April 23, 2012

How the Media Covered the 2012 Primary Campaign

Rick Santorum

Rick Santorum, who ultimately emerged as the main challenger to Romney, also had the most roller coaster like narrative of any candidate, the tone of his coverage shifting from negative to positive and back again.

The former Pennsylvania senator was never able to sustain substantially positive coverage for more than two weeks, and often not more than one. That appears to reflect the fact that although he won some important primary contests, Santorum was unable to string several wins together in a row.

And if Romney was a frontrunner who was vetted early, the opposite was true of Santorum. He appeared to need to pass a kind of viability test with the media late last year, demonstrating enough electoral strength before the press began to examine his policy positions and his past.

Santorum, indeed, was largely ignored by the press in late 2011. The last two months of the year, he generated even less attention than Ron Paul. That began to change in early January in the week of the Iowa caucus.

Santorum’s Iowa victory on Jan. 3 also produced a burst of positive coverage for him. The tone of that coverage flattened out the following week, although it stayed more positive than negative, when he finished fifth in the New Hampshire primary. But during the week of his third-place finish in South Carolina on Jan. 21, the tone of Santorum’s coverage dropped markedly; negative assertions outstripped positive ones by 10 points. And Santorum’s narrative remained more negative than positive for the next two weeks until his victories on Feb. 7 in Minnesota, Missouri and Colorado.

Those victories marked the apex of Santorum’s primary campaign narrative. The week of Feb. 6-12, positive coverage spiked to 48% and negative dropped to 23%—a 25-point positive differential. The numbers stayed in that range the following week.

A week later, on the eve of the Arizona and Michigan primaries, the narrative became more mixed again as polls showed Santorum losing momentum in Michigan and trailing heavily in Arizona.

He would enjoy only one more substantially positive week of coverage, when he won his last contest, the March 24 Louisiana primary—43% of the assertions about his campaign were positive with 26% negative.

One week later, with Romney racking up some important endorsements and the delegate math growing more daunting, Santorum’s negative coverage outstripped positive by 19 points. Within two weeks, he had suspended his campaign.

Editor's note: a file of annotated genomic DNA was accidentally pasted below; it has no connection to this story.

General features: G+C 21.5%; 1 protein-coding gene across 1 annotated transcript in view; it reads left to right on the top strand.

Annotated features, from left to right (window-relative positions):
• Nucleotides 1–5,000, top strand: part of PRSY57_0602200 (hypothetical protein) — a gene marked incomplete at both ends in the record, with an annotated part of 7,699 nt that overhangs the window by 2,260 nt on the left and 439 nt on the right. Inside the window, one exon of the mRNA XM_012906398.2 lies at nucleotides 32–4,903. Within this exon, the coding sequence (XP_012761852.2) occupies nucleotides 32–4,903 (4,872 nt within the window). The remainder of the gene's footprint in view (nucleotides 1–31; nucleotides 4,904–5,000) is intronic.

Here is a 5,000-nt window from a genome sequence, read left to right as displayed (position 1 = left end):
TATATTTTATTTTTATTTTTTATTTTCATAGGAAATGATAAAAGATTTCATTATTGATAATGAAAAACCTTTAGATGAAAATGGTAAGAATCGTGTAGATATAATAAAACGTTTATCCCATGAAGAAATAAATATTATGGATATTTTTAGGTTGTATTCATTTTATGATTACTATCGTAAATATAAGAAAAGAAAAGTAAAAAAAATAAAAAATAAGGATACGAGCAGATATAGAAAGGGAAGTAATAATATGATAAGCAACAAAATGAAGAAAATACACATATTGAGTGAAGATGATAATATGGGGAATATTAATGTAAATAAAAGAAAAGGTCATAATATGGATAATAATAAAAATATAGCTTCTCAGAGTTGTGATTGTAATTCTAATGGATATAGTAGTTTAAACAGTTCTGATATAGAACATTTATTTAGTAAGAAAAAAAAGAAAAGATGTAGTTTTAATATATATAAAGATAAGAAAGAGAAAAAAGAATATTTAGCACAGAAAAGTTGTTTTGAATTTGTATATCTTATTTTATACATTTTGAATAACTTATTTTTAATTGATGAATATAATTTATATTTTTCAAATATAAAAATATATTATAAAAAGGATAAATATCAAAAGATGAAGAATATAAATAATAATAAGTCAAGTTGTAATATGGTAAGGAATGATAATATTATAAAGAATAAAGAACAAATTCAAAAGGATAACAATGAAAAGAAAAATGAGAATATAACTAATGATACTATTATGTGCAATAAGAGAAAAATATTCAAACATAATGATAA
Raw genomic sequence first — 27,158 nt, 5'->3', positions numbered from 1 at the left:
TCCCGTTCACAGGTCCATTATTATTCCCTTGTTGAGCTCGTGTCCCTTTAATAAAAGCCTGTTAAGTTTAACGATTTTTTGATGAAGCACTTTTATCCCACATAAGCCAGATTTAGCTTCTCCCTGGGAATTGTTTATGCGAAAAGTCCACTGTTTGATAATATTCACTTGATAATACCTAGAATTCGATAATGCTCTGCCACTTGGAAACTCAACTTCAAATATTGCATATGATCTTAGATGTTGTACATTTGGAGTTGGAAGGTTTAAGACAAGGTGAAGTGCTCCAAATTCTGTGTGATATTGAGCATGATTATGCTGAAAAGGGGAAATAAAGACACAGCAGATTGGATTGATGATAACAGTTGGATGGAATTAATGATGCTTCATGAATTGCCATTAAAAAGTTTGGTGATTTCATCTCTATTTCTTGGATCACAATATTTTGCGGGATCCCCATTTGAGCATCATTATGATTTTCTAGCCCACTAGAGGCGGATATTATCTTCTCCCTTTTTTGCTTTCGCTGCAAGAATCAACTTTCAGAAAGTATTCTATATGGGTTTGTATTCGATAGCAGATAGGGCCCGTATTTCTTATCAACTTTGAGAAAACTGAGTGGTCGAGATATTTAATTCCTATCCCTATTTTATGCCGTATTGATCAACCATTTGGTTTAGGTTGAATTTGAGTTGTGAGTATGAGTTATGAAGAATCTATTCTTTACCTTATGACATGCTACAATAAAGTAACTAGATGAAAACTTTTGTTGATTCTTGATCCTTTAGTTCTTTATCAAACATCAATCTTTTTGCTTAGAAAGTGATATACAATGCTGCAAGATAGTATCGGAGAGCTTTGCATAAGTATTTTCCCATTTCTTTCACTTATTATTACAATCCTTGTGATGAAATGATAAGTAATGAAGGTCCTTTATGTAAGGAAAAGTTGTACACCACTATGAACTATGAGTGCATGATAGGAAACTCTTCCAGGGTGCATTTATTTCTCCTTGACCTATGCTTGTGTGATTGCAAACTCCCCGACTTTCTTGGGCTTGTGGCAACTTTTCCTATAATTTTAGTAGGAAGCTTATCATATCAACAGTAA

If the tone of Santorum’s coverage yo-yoed, so did the amount of coverage he received. In three of the first five weeks of the year, he was a significant figure in less than 10% of the campaign stories studied. He did not consistently become a major newsmaker until the week of his Feb. 7 primary trifecta. In each of the seven weeks from early February to late March, he was a significant presence in between 42% and 60% of the campaign stories, although he still trailed Romney all but one week.

By the final weeks of his campaign, however, as delegate math became a theme of the coverage, Santorum began to shrink as a focus in the media. The last week of March, he was a significant presence in 21% of the stories, down from 50% the week before. A week later, his coverage grew to 33%, but that included considerable speculation that he would soon exit the race.

The focus of the coverage of Santorum is also a study in how a candidate may not actually receive much vetting for his or her ideas or record until the press decides that person could possibly win.

In November and December 2011, 92% of Santorum’s coverage was framed around tactics, strategy and horse race—even if there weren’t many stories about his campaign at that point.  What little coverage Santorum received, in other words, focused largely on his status in the polls.

During these first two months, just 2% focused on Santorum’s policy positions and effectively no coverage in which he was a significant presence was primarily framed around his record and background.

That changed only after he won something, the Iowa caucuses.

In January and February, 11% of Santorum’s coverage focused on his record and background and 7% on his positions. In March, as his candidacy appeared less viable, the examination of his positions and record shrank again.

Overall, from November through April 15, Santorum’s personal and public life accounted for 8% of his coverage—divided evenly between attention to the personal and public. That coverage included, on the personal side, significant attention to Santorum’s deeply held religious beliefs as a devout Catholic. When it came to his record in office, the earmarks he secured as a Pennsylvania senator were among the most frequent topics.

Another 7% of Santorum’s coverage was related to policy issues, primarily domestic ones. For all the Republican candidates, the economy and healthcare were the two main policy issues. But Santorum also generated significant attention for his views on education, abortion and topics such as pornography and contraception—positions that were in many cases closely intertwined with his religious beliefs.

And 79% of the coverage about the former Pennsylvania senator from November to April 15 focused on strategy, momentum, advertising and fundraising—numbers very much in keeping with those of the other candidates.